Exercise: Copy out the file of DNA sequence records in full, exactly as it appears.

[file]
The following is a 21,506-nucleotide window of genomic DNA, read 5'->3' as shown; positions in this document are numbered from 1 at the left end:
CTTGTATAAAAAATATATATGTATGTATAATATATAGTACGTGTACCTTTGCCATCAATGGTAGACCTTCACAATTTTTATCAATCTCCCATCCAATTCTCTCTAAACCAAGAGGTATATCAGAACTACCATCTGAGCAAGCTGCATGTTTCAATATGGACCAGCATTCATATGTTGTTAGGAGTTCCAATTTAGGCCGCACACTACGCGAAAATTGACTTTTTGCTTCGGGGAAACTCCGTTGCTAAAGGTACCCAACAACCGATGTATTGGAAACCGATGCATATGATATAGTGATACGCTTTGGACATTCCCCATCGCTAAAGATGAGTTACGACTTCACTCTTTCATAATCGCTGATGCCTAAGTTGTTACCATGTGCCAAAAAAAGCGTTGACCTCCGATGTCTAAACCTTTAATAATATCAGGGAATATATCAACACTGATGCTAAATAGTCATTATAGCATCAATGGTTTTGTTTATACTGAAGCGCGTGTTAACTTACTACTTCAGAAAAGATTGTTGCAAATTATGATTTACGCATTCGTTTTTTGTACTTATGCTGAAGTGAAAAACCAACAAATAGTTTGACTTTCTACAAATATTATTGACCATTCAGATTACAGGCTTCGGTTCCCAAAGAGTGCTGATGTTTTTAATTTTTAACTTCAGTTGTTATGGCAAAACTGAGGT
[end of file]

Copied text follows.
The following is a 21,506-nucleotide window of genomic DNA, read 5'->3' as shown; positions in this document are numbered from 1 at the left end:
CTTGTATAAAAAATATATATGTATGTATAATATATAGTACGTGTACCTTTGCCATCAATGGTAGACCTTCACAATTTTTATCAATCTCCCATCCAATTCTCTCTAAACCAAGAGGTATATCAGAACTACCATCTGAGCAAGCTGCATGTTTCAATATGGACCAGCATTCATATGTTGTTAGGAGTTCCAATTTAGGCCGCACACTACGCGAAAATTGACTTTTTGCTTCGGGGAAACTCCGTTGCTAAAGGTACCCAACAACCGATGTATTGGAAACCGATGCATATGATATAGTGATACGCTTTGGACATTCCCCATCGCTAAAGATGAGTTACGACTTCACTCTTTCATAATCGCTGATGCCTAAGTTGTTACCATGTGCCAAAAAAAGCGTTGACCTCCGATGTCTAAACCTTTAATAATATCAGGGAATATATCAACACTGATGCTAAATAGTCATTATAGCATCAATGGTTTTGTTTATACTGAAGCGCGTGTTAACTTACTACTTCAGAAAAGATTGTTGCAAATTATGATTTACGCATTCGTTTTTTGTACTTATGCTGAAGTGAAAAACCAACAAATAGTTTGACTTTCTACAAATATTATTGACCATTCAGATTACAGGCTTCGGTTCCCAAAGAGTGCTGATGTTTTTAATTTTTAACTTCAGTTGTTATGGCAAAACTGAGGT